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B.J. Widick

Stalinist Issue Paramount at CIO Convention

(October 1938)

From Socialist Appeal, Vol. II No. 44, 10 October 1938, pp. 1 & 2.
Transcribed & marked up by Einde O’ Callaghan for the Encyclopaedia of Trotskyism On-Line (ETOL).

WASHINGTON. D. C. – The struggle between the top leaderships of the C.I.O. and the A.F. of L. for the dominating position in possible unity negotiations for the labor movement were revealed this week in three developments.

John L. Lewis announced that the C.I.O. would hold a national convention in Pittsburgh on November 14 to set up a permanent organization on a nationwide scale.

A proposal was made by Heywood Broun, president of the C.I.O. American Newspaper Guild, to President Roosevelt that he create a fact-finding board which could study the C.I.O.-A.F. of L. dispute and then lay the basis for peace.

I.T.U. Admitted

The A.F. of L. convention at Houston, Texas, admitted the International Typographical Union on a six-months probationary period despite the refusal of the union to assess itself for a contribution to the A.F. of L. “war chest” against the C.I.O.

Setting up of a national C.I.O. organization does not necessarily mean a wider split in the labor movement. It is primarily a defensive measure of the C.I.O. which Lewis hopes will give him more power and prestige in any possible negotiations with the A.F. of L.

The Broun proposal, coming right on the heels of President Roosevelt’s message to the A.F. of L. convention urging peace, without question was Lewis-inspired and indicates that the C.I.O. is anxious to place further pressure on A.F. of L. leaders for resumption of negotiations.

The action of the A.F. of L. convention towards the typographical union shows that Green-Frey & Co. intend to pursue a “smarter” course in the future in dealing with C.I.O. sympathizers within the A.F. of L.

Roosevelt’s Role

A very grave danger exists in the role that Roosevelt has assumed in regard to the feud between the C.I.O. and the A.F. of L. and his intercession in the matter can have disastrous consequences for the independence of the American labor movement.

Roosevelt sent a commission abroad this summer to study English and Swedish labor conditions primarily because he wanted to orient American public opinion toward support of similar proposals in America. Even before his commission sailed abroad Roosevelt knew the facts of labor conditions abroad, but he wanted publicity for those ideas.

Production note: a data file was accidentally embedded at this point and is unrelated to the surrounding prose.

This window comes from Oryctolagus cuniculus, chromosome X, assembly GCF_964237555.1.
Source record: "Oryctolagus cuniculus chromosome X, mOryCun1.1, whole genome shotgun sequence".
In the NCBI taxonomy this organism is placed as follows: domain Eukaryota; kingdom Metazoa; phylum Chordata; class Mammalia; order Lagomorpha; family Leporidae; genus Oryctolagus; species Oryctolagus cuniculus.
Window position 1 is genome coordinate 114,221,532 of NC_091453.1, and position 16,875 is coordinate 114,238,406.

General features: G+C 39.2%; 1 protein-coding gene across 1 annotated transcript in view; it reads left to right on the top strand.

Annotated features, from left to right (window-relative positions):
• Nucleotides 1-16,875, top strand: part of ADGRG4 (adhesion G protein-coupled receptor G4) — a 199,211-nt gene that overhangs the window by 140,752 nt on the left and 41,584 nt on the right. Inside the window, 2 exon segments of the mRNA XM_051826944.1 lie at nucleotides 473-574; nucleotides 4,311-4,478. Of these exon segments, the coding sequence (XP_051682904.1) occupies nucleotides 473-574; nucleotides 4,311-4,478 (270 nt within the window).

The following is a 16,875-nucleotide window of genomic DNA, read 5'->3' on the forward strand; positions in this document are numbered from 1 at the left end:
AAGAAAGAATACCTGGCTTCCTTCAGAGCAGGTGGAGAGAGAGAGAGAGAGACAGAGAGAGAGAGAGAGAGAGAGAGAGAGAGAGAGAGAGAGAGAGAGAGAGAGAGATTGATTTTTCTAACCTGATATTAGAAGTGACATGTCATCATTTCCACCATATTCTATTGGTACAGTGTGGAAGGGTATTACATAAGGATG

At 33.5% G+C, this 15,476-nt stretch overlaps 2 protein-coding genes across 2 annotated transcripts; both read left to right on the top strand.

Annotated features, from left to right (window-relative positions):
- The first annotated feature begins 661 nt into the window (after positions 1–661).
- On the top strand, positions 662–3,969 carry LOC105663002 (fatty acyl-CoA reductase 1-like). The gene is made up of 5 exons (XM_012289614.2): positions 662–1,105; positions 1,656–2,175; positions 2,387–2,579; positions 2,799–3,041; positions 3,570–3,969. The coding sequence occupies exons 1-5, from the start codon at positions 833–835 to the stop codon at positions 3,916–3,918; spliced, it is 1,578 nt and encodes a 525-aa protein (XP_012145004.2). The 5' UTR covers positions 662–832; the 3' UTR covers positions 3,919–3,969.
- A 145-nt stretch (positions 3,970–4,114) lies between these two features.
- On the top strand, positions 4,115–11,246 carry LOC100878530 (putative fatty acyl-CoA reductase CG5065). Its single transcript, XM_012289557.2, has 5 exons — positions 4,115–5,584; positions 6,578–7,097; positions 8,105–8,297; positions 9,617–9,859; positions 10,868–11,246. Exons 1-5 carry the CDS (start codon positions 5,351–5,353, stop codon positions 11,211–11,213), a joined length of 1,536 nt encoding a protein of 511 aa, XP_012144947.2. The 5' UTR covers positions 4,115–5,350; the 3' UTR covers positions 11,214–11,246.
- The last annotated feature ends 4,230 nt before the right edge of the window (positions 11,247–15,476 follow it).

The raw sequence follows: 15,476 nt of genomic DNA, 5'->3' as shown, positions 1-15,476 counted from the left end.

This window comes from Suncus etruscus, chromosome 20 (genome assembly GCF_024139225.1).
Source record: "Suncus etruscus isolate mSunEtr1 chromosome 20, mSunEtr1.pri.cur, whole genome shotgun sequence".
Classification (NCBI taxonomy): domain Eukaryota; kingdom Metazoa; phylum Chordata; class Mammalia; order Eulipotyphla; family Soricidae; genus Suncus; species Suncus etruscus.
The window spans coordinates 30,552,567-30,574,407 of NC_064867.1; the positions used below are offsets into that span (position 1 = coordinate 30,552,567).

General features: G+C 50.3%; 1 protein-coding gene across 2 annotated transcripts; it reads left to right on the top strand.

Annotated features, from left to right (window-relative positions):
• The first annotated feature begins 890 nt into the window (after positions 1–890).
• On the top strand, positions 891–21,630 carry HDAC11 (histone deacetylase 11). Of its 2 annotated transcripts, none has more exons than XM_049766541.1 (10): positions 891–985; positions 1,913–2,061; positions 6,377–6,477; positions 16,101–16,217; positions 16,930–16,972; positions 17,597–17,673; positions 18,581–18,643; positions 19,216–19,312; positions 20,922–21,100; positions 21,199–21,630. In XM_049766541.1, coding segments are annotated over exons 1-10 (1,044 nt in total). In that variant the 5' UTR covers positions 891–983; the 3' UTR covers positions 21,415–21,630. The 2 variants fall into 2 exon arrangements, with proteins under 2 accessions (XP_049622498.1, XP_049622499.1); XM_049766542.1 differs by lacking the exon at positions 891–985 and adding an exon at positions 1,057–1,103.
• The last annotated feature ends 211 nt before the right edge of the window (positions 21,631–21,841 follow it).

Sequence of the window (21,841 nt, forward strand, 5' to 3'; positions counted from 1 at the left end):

The second step in Roosevelt’s strategy is to appear as the friend, counselor and mediator in the dispute in the “family of labor.” Public opinion will be molded, and considerable union support obtained, for Roosevelt’s proposed actions whatever he may decide.

And what could be sweeter for Roosevelt’s war plans, and for his national prestige in middle-class circles, than to have him sponsor and obtain through Congress legislation forcing labor “unity” on a basis similar to provisions in the British Labor Disputes Act.

An Imposed Peace

Roosevelt can and will, unless the labor movement itself makes peace, force peace on a reactionary basis by the argument, “America has stood long enough for the quarrel in the family of labor. We can not allow two children to continually jeopardize the welfare of the nation through their squabbling. Public opinion says they should be spanked,” etc. etc. etc.

Under the guise of outlawing “jurisdictional” disputes (C.I.O.-A.F. of L.) as in England, Roosevelt can hog-tie the American labor movement through his own interpretations of the clause. Yet he could easily sell the idea of outlawing jurisdictional disputes by the fake arguments: “We merely want to protect labor from hurting itself through unnecessary and stupid feuds, and we want to prevent any injustice to the employer who is the innocent bystander.”

Roosevelt wants “national unity” in time of war. And the recent events in Europe revealed how quickly war can come. Roosevelt knows labor “unity” is indispensable to “national unity.”

Of equal importance to the new role of Roosevelt towards labor unity is the significance of the coming C.I.O. Convention.

The Main Issue

John L. Lewis and the entire C.I.O. now have to face squarely the following question. Will the American workers run the C.I.O. or is Lewis giving control of the C.I.O. to the Stalinists by making a bloc with them?

Who shall run the C.I.O.? That is the question which Lewis cannot avoid answering publicly at the national convention.

Reports from Washington say that Lewis is alarmed at the tremendous strides the Stalinists have made towards capturing the C.I.O. He had not bargained for that much when he made a deal to place Stalinists as organizers in return for unqualified support. Lewis does not want to become a captive of the Stalinists but the danger exists. Two years ago Lewis tried to take over the auto workers’ union by the device of an Auto Workers Organizing Committee which was rejected by the founding convention. Yet the Stalinists succeeded where he failed, and Lewis knows it.

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